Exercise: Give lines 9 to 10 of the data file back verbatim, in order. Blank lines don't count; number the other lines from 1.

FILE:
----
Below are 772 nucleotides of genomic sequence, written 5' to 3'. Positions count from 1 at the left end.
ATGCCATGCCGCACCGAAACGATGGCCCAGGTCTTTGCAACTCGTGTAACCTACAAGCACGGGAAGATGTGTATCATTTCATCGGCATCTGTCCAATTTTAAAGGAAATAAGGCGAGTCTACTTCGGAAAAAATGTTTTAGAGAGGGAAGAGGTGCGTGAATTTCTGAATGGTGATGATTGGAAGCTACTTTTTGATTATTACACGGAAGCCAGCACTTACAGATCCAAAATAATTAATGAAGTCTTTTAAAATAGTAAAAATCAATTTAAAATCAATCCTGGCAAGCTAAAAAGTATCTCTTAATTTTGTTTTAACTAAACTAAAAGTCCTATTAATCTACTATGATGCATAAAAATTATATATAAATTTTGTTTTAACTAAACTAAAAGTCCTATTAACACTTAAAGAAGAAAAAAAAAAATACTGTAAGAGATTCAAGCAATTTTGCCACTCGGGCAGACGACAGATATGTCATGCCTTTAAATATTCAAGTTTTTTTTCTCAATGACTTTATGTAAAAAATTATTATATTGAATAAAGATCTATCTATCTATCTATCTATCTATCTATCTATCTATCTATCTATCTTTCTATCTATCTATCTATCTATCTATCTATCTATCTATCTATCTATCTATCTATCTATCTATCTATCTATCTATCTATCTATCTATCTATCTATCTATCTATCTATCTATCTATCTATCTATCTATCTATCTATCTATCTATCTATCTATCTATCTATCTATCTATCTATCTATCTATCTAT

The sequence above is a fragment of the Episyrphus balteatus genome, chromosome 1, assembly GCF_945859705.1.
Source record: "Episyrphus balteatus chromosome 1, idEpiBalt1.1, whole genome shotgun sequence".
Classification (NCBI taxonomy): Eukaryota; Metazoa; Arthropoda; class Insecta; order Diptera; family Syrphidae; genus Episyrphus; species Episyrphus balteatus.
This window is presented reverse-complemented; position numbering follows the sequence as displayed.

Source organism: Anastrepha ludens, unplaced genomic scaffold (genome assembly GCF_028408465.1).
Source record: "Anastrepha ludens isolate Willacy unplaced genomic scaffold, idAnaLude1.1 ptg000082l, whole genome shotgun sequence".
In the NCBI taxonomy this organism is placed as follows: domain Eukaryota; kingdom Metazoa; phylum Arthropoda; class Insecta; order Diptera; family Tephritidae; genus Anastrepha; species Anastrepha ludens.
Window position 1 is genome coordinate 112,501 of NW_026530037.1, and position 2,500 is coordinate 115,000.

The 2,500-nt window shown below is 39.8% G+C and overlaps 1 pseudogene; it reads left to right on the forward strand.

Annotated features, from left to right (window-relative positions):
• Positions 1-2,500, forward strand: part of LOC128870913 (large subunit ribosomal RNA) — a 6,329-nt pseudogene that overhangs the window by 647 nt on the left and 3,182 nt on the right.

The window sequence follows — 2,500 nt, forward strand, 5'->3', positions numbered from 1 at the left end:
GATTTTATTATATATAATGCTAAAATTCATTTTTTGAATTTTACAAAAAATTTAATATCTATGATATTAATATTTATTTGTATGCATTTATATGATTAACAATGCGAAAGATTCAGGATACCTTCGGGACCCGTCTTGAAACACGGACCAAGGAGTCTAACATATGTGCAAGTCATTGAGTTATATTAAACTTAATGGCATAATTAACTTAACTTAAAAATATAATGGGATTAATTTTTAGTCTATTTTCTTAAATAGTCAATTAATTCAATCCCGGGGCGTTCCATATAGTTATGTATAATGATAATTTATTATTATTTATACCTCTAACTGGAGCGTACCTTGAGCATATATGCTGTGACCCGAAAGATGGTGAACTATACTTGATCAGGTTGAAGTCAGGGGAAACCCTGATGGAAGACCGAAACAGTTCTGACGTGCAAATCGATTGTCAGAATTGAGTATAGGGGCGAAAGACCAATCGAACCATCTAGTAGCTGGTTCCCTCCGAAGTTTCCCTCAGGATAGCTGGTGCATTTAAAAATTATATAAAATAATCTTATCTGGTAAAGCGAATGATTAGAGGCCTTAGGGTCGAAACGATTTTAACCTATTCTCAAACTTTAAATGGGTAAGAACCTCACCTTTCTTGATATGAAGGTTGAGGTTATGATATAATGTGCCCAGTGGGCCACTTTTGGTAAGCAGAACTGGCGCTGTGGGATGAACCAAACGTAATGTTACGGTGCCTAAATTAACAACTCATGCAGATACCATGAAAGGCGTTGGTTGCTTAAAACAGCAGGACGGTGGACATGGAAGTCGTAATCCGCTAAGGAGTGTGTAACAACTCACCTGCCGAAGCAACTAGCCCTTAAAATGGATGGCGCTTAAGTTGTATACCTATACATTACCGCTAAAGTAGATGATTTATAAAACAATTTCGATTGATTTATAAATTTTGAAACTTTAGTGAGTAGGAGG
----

In the NCBI taxonomy this organism is placed as follows: domain Eukaryota; kingdom Metazoa; phylum Arthropoda; class Insecta; order Diptera; family Tephritidae; genus Anastrepha; species Anastrepha ludens.
Window position 1 is genome coordinate 112,501 of NW_026530037.1, and position 2,500 is coordinate 115,000.